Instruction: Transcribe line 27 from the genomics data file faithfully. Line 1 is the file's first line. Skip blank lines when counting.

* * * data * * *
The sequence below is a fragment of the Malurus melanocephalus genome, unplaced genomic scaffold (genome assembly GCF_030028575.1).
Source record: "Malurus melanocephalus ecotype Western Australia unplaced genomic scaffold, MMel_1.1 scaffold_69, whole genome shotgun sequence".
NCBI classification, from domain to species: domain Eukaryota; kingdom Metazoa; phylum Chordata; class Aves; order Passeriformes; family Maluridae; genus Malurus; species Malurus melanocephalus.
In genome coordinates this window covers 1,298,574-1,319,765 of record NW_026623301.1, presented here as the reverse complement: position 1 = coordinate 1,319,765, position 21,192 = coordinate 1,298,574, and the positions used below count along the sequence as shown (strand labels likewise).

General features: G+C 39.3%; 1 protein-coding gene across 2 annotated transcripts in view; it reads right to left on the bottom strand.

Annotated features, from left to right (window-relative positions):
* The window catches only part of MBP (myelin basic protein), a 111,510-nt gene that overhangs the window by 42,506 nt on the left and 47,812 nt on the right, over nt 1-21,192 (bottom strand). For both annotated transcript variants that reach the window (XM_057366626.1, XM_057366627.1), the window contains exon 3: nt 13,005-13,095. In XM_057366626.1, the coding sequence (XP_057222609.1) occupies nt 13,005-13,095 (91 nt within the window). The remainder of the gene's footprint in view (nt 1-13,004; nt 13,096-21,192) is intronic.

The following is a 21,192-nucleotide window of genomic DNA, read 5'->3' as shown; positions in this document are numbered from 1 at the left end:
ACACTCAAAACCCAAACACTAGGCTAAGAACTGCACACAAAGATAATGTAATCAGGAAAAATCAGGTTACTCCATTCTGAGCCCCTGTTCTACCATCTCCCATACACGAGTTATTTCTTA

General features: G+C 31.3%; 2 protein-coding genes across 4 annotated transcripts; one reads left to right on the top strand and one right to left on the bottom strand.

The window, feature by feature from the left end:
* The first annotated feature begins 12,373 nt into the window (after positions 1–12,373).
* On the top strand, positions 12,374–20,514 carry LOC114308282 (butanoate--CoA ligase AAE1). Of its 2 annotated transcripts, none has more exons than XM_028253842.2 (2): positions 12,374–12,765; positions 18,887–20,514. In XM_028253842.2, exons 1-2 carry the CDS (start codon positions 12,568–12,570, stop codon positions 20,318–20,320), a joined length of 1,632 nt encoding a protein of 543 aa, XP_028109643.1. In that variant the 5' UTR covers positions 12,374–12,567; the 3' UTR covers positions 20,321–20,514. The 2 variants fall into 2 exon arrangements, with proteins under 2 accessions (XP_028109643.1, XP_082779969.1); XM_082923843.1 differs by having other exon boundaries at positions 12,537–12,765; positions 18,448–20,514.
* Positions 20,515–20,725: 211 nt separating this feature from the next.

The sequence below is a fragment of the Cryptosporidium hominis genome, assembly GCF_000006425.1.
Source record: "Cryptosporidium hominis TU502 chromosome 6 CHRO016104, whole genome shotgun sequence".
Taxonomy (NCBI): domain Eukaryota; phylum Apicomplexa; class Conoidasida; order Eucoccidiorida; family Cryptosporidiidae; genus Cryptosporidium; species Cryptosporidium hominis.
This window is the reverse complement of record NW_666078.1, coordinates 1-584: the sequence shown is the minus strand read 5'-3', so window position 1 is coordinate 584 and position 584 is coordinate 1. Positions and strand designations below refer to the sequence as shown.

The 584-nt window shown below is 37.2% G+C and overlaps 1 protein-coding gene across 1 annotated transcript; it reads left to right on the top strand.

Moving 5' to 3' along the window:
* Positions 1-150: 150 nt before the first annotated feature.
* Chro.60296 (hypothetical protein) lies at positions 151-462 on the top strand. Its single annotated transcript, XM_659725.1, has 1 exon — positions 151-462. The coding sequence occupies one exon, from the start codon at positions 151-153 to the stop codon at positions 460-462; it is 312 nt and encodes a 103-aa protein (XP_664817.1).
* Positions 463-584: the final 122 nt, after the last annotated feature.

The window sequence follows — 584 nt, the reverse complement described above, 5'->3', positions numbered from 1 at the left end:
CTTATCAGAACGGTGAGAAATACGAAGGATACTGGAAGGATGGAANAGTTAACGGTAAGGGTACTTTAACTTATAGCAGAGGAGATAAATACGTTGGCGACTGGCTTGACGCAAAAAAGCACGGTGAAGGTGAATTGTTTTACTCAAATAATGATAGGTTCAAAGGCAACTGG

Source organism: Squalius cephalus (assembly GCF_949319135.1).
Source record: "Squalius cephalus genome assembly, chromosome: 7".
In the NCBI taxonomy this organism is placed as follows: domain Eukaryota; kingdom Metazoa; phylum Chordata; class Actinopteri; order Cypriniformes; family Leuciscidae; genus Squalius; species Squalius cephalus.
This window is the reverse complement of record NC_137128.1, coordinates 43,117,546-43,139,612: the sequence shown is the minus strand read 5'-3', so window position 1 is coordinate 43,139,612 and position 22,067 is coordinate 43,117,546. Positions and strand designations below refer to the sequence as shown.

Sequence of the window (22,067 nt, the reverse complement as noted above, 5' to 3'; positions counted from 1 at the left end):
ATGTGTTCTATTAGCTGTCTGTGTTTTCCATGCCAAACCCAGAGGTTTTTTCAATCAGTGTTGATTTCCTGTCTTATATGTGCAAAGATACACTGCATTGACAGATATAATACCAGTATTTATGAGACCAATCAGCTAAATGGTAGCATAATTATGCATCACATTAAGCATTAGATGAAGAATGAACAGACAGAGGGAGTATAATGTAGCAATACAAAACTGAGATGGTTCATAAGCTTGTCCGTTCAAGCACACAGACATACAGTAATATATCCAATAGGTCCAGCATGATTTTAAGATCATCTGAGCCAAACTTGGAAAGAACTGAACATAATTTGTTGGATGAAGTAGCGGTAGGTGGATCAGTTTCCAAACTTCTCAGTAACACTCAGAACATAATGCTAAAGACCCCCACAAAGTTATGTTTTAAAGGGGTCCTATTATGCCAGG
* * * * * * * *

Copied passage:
Source record: "Squalius cephalus genome assembly, chromosome: 7".